On Feb. 15, 2013, plaintiff Thomas Collins, 43, a radiology technician, was driving a 1997 Lexus on southbound John Jay Hopkins Drive, in San Diego, when the left front corner of the Collins’ vehicle was struck by the front of a 2010 Honda CRV operated by Zenaida Ortega, who was making a left turn into a driveway from northbound John Jay Hopkins Drive. Collins claimed to his head and neck. Collins sued Ortega, alleging that Ortega was negligent in the operation of her vehicle. Ortega conceded liability., Collins claimed that he suffered a concussion and a herniated cervical disc with C6 nerve root impingement. He was subsequently transported to an emergency room and was allegedly diagnosed with post-concussion syndrome. Collins claimed he developed neck pain the following day, so he presented to his family medicine physician. He then took pain medication for one month before returning to his treating family physician with complaints of persistent neck pain. The treating physician prescribed physical therapy, which Collins underwent in eight sessions. Collins claimed he suffered post-concussion syndrome for eight months following the collision. He claimed that during that time, he experienced dizziness, nausea, headaches, confusion, blurred vision, forgetfulness, and making errors at work to a level that back up plans, or “fail safe” precautions, were necessary. He also claimed he suffered from attention problems, trouble concentrating, mixing up letters and words, and insomnia. Over the following year, Collins allegedly continued doing home exercises to treat his neck pain. He claimed that several years before the crash, he had an unrelated shoulder injury and was able to rehabilitate it by doing exercises recommended to him by his health care providers. So, he claimed that he would not go to a physician every time his neck hurt and, instead, he just continued with similar home exercises to treat his neck injury. One year after the physical therapy, Collins told his treating family physician that he again had some neck pain. He then attended another three sessions of physical therapy, but he claimed the sessions did not help his pain, which now included radicular pain into his left arm and hand. Collins retained counsel, 1.5 years after the accident, and was referred to a spinal surgery expert, who ordered an MRI of the neck. The MRI showed a 2-millimeter osteophyte complex of the C5-6 vertebrae. After doing neurological testing and reviewing the MRI film, the expert diagnosed Collins with a cervical disc herniation at the C5-6 level with C6 nerve root impingement. As a result, the expert recommended cervical decompression and fusion surgery, which he opined would cost $132,000. Collins claimed that he experienced neck pain on a daily basis since the crash and that he has not been able to play golf, go to gym, or snowboard due to the radiating pain. He contended that he never had any neck problems prior to the collision, but that he will now require a future neck surgery and miss six months of time of work. Thus, Collins sought recovery of $12,886.64 in past medical costs, $132,000 in future medical costs, $1,176 in past lost earnings, and $12,000 in future lost earnings. He also sought recovery of $200,000 in non-economic damages for his three years of past pain and suffering, and $550,000 in non-economic damages for his future pain and suffering over his life expectancy of 33 years. Defense counsel argued that Collins had no neck injury, as there was no pain reported at the conclusion of his physical therapy and as there was a one-year gap in treatment. Counsel also contended that Collins failed to comply with physical therapy prescriptions after the collision, as Collins missed five appointments. Counsel contended that Collins even reported that his neck pain rated a 0 out of 10 during the last two sessions in June 2013 and that Collins told the physical therapist that he had paddle-boarded on the weekend and that there was no pain. Defense counsel further contended that Collins saw his treating family physician twice during that one-year period of time, but that no mention of neck pain was on the record. In addition, counsel contended that Collins’ MRI film did not show a disc herniation or any nerve root impingement. Thus, defense counsel argued that Collins’ neck pain was from a degenerative condition, which had nothing to do with the collision, and that surgery was definitely not warranted, as Collins had not yet exhausted conservative treatment, such as epidural injections. The defense’s neurosurgery expert opined that Collins did not suffer from a concussion, but that the symptoms of dizziness, headaches, and minimal forgetfulness at work were more likely related to Collins’ pre-existing anxiety disorder, stress related to fertility issues, and side effects from unrelated medications. Defense counsel noted that the plaintiff’s treating family physician testified that many of the medications that Collins was taking were unrelated to any injury allegedly related to the collision and could have also caused the alleged complaints that Collins claimed were due to a head injury. Defense counsel also noted that Collins saw a treating neurologist once on Sept. 26, 2013, and that the MRI of Collins’ brain on Oct. 15, 2013 was normal. As far as Collins’ alleged lost earnings, defense counsel argued that although Collins claimed that he had to reduce his work schedule because of his head complaints, Collins did not quantify the amount of time from work that he allegedly lost. The defense’s neurosurgery expert further testified that Collins’ neck surgery, although not related to the subject crash, would have cost no more than $30,000, not the $132,000, as testified by the plaintiff’s spinal surgery expert. Thus, defense counsel argued that if the jury were to award anything, it should only award Collins $25,000 based upon past medical costs of about $3,000 and past lost earnings of $1,176.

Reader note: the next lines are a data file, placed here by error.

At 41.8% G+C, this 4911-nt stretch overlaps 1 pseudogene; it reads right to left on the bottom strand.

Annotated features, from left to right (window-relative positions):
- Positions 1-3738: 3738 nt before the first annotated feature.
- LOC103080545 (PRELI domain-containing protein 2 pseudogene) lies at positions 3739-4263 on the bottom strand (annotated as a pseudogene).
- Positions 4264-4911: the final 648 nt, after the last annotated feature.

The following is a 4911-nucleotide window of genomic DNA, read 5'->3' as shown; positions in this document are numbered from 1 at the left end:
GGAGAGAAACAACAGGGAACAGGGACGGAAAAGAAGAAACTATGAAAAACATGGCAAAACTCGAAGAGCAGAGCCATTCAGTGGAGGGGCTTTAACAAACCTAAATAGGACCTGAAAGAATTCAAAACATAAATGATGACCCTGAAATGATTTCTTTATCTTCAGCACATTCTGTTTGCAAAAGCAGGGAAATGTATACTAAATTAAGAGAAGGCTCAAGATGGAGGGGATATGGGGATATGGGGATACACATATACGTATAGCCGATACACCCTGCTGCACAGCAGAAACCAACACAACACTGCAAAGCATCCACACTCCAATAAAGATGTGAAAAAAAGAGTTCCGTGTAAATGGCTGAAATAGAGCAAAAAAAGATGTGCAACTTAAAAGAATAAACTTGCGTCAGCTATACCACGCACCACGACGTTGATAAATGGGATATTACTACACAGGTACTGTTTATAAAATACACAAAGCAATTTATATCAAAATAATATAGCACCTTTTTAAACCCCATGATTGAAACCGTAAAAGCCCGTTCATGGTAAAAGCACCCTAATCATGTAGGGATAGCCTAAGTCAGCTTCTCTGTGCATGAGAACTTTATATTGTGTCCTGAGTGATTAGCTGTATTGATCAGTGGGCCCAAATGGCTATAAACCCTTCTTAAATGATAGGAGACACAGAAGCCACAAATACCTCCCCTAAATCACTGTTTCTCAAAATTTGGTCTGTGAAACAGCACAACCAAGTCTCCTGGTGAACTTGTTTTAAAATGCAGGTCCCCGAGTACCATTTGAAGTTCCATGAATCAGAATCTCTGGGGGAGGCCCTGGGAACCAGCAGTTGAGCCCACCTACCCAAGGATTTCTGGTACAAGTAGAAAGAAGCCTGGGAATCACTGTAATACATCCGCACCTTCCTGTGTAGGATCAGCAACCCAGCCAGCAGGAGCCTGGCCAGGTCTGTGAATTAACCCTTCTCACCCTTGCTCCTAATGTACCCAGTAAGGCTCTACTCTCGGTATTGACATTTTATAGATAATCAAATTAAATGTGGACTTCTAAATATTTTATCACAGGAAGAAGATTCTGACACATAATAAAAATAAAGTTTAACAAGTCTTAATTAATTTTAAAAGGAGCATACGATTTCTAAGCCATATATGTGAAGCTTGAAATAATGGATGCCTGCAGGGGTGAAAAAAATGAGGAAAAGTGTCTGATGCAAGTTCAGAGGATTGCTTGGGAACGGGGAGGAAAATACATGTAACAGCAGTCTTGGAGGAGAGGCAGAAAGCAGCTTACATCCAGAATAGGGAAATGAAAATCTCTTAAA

Superior Court of San Diego County, San Diego, CA